Steve and I enrolled in an Avalanche Awareness Class with the Colorado Mountain Club. We’re members of the CMC, but this is our first actual participation with it. We spend a bit of time in the backcountry, and want to both spend more time and be safe about it.
We had two classroom lectures on avalanches and will have our field day tomorrow (Saturday). Going into the class, I didn’t think too much about what the class would cover aside from my main priority, not dying in the wilderness. That would be awesome. So to me, not dying in the wilderness with respect to avalanches means either not getting caught in one, or figuring out how to survive one, and I had a preconception that the latter would be the focus of our class. I obviously didn’t put much thought into it. The class spent about 10 minutes covering what to do if you’re stuck in an avalanche (put your elbow in front of your face to create an air bubble, try to swim backwards as you’re falling), and the rest of the time (5 hours or so) discussing how to avoid getting caught in one.
Our teachers from the Colorado Avalanche Information Center, Colorado’s research and data assembly service. They produce daily avalanche safety reports, forecast avalanches, and provide general information on weather/terrain/snowpack conditions so we can stay informed of dangers and where it might be safest to go play outside. They have a first-rate service going, and I would highly recommend that anyone going up to the mountains spend even just a few minutes checking out their destination before departure. Education is key to staying alive: http://avalanche.state.co.us/index.php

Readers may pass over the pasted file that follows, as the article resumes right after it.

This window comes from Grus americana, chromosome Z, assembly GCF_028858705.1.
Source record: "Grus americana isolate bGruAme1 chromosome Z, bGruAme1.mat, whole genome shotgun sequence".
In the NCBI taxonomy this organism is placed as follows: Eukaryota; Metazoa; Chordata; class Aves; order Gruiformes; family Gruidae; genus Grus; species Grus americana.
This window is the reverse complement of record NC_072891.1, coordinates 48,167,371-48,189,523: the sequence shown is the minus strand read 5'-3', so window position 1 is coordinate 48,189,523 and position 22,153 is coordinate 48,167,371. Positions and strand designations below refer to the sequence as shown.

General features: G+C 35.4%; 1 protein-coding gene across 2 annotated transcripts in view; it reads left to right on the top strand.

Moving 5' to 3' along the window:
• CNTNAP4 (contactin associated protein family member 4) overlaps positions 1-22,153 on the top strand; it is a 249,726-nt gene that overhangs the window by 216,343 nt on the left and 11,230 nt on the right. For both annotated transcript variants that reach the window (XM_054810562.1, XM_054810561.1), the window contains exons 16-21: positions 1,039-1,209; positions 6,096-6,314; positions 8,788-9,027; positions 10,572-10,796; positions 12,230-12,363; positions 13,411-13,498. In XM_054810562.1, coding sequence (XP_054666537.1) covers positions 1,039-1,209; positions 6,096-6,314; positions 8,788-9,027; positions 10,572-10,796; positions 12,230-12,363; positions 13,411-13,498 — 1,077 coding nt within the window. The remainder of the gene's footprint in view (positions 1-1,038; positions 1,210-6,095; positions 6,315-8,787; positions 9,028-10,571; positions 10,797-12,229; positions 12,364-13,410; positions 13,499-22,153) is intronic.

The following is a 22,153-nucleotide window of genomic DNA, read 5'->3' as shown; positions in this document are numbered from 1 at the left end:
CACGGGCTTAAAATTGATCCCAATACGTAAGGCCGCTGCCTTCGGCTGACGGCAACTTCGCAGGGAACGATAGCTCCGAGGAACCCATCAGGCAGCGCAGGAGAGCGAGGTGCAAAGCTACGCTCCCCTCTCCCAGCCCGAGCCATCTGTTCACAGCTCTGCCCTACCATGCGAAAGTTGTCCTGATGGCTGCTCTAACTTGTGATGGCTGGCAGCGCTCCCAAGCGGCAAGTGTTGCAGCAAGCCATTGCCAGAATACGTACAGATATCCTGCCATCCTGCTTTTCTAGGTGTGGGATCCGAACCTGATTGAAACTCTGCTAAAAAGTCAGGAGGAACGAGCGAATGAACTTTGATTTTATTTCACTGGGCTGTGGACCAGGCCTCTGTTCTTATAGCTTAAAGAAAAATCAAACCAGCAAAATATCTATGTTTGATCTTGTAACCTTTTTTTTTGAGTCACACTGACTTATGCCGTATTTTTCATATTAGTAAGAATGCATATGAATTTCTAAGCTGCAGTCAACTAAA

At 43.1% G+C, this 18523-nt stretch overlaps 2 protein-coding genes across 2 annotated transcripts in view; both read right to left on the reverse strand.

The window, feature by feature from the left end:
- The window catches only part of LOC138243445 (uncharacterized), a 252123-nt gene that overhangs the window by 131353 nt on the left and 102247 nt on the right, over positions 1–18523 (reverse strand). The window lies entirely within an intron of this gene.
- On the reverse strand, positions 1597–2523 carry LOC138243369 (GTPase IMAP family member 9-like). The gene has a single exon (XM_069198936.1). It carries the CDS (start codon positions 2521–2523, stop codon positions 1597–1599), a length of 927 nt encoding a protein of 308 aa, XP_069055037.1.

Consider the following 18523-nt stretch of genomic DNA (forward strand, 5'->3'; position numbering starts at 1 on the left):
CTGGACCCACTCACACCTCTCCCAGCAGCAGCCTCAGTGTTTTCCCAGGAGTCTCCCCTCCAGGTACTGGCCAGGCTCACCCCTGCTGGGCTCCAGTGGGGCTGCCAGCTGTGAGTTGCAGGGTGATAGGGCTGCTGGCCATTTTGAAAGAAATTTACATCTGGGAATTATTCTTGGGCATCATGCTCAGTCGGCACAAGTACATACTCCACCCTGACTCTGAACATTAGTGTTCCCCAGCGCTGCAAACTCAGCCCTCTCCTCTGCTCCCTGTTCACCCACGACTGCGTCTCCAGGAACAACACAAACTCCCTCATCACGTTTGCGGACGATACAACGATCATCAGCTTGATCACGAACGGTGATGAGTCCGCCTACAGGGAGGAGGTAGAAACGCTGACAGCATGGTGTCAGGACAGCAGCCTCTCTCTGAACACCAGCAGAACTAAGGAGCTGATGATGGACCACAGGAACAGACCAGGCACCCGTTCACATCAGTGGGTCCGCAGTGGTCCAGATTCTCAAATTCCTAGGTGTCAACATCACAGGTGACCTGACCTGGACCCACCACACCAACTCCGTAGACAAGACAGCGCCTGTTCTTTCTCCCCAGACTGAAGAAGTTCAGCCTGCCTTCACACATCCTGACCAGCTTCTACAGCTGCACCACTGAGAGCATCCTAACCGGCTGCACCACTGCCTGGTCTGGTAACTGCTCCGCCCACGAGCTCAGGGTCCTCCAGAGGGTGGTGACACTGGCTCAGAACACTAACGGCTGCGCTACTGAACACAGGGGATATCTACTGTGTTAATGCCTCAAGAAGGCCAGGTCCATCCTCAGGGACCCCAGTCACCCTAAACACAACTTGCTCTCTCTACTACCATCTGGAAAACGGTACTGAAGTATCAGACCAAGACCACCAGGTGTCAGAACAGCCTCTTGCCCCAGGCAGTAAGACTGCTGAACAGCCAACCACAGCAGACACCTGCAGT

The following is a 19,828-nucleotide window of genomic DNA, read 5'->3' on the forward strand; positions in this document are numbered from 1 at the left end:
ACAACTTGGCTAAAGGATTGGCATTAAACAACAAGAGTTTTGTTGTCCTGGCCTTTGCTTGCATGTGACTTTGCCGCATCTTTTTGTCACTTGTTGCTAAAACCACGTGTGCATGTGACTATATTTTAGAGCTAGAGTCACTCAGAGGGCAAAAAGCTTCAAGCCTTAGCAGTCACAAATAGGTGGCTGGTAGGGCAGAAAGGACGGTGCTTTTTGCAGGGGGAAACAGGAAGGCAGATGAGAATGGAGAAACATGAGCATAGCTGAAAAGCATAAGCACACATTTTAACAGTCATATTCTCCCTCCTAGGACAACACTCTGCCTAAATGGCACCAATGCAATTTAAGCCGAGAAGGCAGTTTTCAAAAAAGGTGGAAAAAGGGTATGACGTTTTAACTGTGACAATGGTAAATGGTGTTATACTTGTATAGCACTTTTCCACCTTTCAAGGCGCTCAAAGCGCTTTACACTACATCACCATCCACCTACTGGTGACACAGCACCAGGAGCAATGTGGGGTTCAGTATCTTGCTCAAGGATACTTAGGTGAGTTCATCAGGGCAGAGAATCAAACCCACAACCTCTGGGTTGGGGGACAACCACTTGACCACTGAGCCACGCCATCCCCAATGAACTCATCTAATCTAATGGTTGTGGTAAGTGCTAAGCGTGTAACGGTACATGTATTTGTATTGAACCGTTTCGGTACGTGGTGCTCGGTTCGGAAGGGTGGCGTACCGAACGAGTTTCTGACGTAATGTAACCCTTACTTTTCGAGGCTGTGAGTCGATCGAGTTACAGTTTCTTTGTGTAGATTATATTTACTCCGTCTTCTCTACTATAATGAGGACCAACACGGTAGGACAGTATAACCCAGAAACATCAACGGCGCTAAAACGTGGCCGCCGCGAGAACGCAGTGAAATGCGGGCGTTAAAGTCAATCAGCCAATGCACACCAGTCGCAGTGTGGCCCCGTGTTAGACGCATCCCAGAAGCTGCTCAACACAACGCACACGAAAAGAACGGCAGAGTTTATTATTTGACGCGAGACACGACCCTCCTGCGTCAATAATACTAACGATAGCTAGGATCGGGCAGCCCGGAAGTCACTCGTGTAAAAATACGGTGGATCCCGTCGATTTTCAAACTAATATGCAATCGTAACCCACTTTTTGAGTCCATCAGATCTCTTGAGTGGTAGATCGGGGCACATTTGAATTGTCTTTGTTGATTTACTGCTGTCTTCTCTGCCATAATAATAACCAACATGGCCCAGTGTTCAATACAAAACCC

The main lesson learned was that we need to become familiar with how to “read” a location in terms of terrain, snowpack, and weather. Avalanches are created when heavy layers of snow are deposited on top of weak layers of snow. The analogy is a fat person sitting on a very small and unstable stool. The stool could break at any point because it cannot support fattie’s weight. SO, being able to recognize the type of snow pack, the affect of weather on the snow and snowpack, and type of terrain and other conditions can prevent most incidents. ALL incidents are human caused. Otherwise, it would just be a cool natural event.
The 7 key items to look for when scoping out potential avalanche terrain to avoid are ALPTRUTH:
Avalanches (in the area in the last 48 hrs.)
Loading (by snow, wind or rain in the last 48 hrs.)
Path (avalanche path)
Terrain trap (slope, gullies, trees, cliffs or other features that increase severity of being caught)
Rating (considerable or higher hazard on the current avalanche bulletin)
Unstable snow (collapsing, cracking, hollow snow or other clear evidence of instability)
Thaw instability (recent warming of the snow surface due to sun, rain, or warm air)
Watch for these if you think you might be in avalanche danger. No joke.
Our field class is at Jones Pass, off of Hwy 40/Berthoud Pass, the route up to Winter Park. Here’s a map of where we’ll be. From what I gather, we’ll spend time doing snowpack tests, digging holes and learning other ways to stay out of avalanche terrain. I’ll talk about our class next week!